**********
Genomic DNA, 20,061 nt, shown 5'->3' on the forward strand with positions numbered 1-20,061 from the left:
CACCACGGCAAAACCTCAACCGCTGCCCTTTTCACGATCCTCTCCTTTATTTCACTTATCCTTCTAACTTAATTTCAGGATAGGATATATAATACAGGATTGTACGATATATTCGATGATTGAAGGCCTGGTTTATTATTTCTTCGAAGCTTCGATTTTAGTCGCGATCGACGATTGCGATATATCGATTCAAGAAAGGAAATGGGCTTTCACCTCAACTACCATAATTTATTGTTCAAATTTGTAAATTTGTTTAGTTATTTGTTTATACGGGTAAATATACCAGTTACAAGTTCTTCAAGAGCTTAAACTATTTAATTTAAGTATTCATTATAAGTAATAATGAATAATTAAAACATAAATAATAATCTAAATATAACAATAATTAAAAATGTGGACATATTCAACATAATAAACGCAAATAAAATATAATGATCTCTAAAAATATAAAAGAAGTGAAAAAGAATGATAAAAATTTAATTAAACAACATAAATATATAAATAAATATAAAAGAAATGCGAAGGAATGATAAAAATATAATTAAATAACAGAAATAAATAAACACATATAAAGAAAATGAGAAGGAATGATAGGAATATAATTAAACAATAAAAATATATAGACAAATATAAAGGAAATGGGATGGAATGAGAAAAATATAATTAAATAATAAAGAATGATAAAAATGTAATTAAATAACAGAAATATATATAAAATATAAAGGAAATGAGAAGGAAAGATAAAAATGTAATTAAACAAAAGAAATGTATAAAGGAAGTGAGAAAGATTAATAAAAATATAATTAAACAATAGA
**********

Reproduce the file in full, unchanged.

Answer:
Genomic DNA, 20,061 nt, shown 5'->3' on the forward strand with positions numbered 1-20,061 from the left:
CACCACGGCAAAACCTCAACCGCTGCCCTTTTCACGATCCTCTCCTTTATTTCACTTATCCTTCTAACTTAATTTCAGGATAGGATATATAATACAGGATTGTACGATATATTCGATGATTGAAGGCCTGGTTTATTATTTCTTCGAAGCTTCGATTTTAGTCGCGATCGACGATTGCGATATATCGATTCAAGAAAGGAAATGGGCTTTCACCTCAACTACCATAATTTATTGTTCAAATTTGTAAATTTGTTTAGTTATTTGTTTATACGGGTAAATATACCAGTTACAAGTTCTTCAAGAGCTTAAACTATTTAATTTAAGTATTCATTATAAGTAATAATGAATAATTAAAACATAAATAATAATCTAAATATAACAATAATTAAAAATGTGGACATATTCAACATAATAAACGCAAATAAAATATAATGATCTCTAAAAATATAAAAGAAGTGAAAAAGAATGATAAAAATTTAATTAAACAACATAAATATATAAATAAATATAAAAGAAATGCGAAGGAATGATAAAAATATAATTAAATAACAGAAATAAATAAACACATATAAAGAAAATGAGAAGGAATGATAGGAATATAATTAAACAATAAAAATATATAGACAAATATAAAGGAAATGGGATGGAATGAGAAAAATATAATTAAATAATAAAGAATGATAAAAATGTAATTAAATAACAGAAATATATATAAAATATAAAGGAAATGAGAAGGAAAGATAAAAATGTAATTAAACAAAAGAAATGTATAAAGGAAGTGAGAAAGATTAATAAAAATATAATTAAACAATAGA